Among The DiJulius Group’s consulting clients is StandardAero, one of the world’s largest independent maintenance, repair, and overhaul providers for business aviation, commercial aviation, military, and industrial power customers. Like a growing number of organizations, it has a Customer Advisory Board (CAB). I had the good fortune of recently speaking at StandardAero’s annual CAB Meeting in Reno, Nevada. A Customer Advisory Board is a representative group of customers formed by an organization to gather feedback, insights, and guidance directly from its most valuable and strategic customers. CABs help companies make better business decisions, foster deeper relationships with key customers, and align product and service offerings with actual customer needs. Do you have a Customer Advisory Board for your company?
Elevated Customer Experience Starts with Consulting Your Clients
My presentation was to serve two primary objectives; first I did a keynote, which was a thank-you gift from Standard Aero to their CAB members. Secondly, I was also there to present on how we were helping StandardAero to raise their customer experience. This second part was key. Think about it. How can you improve your customer experience without consulting with your clients first? We shared all the things StandardAero is planning on implementing to improve the consistency of their experience and reduce any service defects from happening at each touch point along their client experience journey.
Now, what really surprised me was the customer feedback the company got from its CAB members. It wasn’t “we want it faster, better, and cheaper” like you might expect when asking customers how you can serve them better. If you didn’t know, you would have thought everyone in the room worked for StandardAero versus being their customers. The CAB members were realistic about what they wanted and gave an honest critique; they shared valuable, qualitative feedback on how StandardAero could see things from a customer perspective and develop a forward-thinking plan for making the experience even better than it already was. Not one person brought up wanting lower prices. The coolest part was that StandardAero’s CAB members acted like brand ambassadors.
CABs: Beyond Traditional Advisory Boards and Focus Groups
While many franchisor organizations have Franchisee Advisory Boards, which typically make up a handful of their franchisees, I haven’t heard of many organizations that have a Customer Advisory Board. I was so impressed by StandardAero’s CAB that I immediately came back and decided I wanted to do the same for my organizations. A CAB is totally different than a focus group of your top customers and more multifaceted than your traditional board meetings; on a regular basis, Customer Advisory Boards can offer previously unavailable market intelligence on your products or services. Their customer insights can also help your company executives with strategic direction on everything from pain points to product development to best marketing practices, and even help tweak your service vision statement. These valuable customers are likely to be more informed about market trends and can greatly enhance a company’s decision-making process. StandardAero’s executive team meets quarterly with their CAB members; three times virtually, and once at the annual Customer Advisory Board meeting in-person event.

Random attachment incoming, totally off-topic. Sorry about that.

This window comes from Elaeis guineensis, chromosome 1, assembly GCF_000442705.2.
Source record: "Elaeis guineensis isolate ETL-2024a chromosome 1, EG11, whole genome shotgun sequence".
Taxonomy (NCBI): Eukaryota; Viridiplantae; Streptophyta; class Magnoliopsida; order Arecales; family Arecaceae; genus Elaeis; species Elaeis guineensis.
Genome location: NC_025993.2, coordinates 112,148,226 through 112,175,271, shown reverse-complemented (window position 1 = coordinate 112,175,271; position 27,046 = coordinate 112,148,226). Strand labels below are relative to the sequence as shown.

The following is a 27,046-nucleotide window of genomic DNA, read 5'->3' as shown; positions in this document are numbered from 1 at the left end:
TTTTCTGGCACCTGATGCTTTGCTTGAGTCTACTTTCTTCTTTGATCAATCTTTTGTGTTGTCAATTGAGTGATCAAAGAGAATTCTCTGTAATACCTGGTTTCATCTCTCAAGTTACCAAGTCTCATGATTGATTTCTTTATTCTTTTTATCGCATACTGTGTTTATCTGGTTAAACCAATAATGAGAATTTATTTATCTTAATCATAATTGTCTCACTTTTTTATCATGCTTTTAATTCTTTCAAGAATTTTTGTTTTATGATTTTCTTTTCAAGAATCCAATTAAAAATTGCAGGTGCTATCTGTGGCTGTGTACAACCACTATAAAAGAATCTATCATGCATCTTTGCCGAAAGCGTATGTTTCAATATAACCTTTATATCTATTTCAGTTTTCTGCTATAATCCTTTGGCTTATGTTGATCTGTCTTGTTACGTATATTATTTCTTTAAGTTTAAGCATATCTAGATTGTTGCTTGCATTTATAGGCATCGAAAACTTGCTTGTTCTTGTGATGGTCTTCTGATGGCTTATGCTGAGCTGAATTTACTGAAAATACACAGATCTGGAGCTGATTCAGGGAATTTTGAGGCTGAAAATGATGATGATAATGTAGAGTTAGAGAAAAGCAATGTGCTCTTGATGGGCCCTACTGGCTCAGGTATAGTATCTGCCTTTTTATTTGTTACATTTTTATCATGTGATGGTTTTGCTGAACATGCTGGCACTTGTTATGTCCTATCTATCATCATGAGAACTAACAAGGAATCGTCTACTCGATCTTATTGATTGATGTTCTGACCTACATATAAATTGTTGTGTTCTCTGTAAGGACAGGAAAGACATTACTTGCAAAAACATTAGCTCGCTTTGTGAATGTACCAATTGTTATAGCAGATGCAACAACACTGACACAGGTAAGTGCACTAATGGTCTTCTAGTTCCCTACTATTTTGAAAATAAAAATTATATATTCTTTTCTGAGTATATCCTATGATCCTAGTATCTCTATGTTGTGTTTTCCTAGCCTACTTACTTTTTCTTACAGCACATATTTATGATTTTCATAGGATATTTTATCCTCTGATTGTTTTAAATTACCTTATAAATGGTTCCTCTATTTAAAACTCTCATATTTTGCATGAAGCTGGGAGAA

*Related – Measuring Your Customer’s Experience
A Beneficial Voice Regarding Customer Experience
Overall, a Customer Advisory Board can be a valuable asset for a company, providing essential insight, strengthening customer relations, and driving innovation. Business leaders have much to gain from deeper engagement with such high-impact customers. Could your organization benefit from creating a CAB?
Bad Customer Experience Example:
If It IS Your Fault, NEVER Make It Your Customer’s Problem to Solve
The following email image was sent to me by one of our clients. They reached out to their vendor to see why their order was delayed with no notice and why the shipping charges were $10k more than they originally quoted them
While their vendor is admitting they have an inventory problem, their solution is for the customer to increase their budget and make even larger orders:
Talk about an example of a bad customer experience. The vendor openly shares that at their company they “typically push (their) clients”. In this case, not only are they telling an already frustrated, understocked customer to spend more in advance to prevent the problem going forward, but this vendor also implies that if the customer does not do so, THEY are the problem.
The sad thing is, this company’s customer representatives don’t see anything wrong with continuing such customer interactions with their business over time, offering the opposite of world-class customer service. They will likely keep expecting great feedback from customers, then wonder why their customer retention numbers drop and prospective customers take their business elsewhere.
*Related – How Leaders Can Improve the Customer Journey
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2024 CXO Academy Class kicks off in January
The CXO (Chief eXperience Officer) has been one of the fastest growing positions in corporate America over the last decade. The Customer Xperience Executive Academy (CXEA) is like a master’s degree in Customer Experience! The Customer Experience Executive Academy course is a 12-month part-time rigorous program. Training will occur in the classroom, in businesses, and virtually through scheduled calls and webinars. The CXE student is required to attend quarterly intensive training sessions and participate in virtual meetings.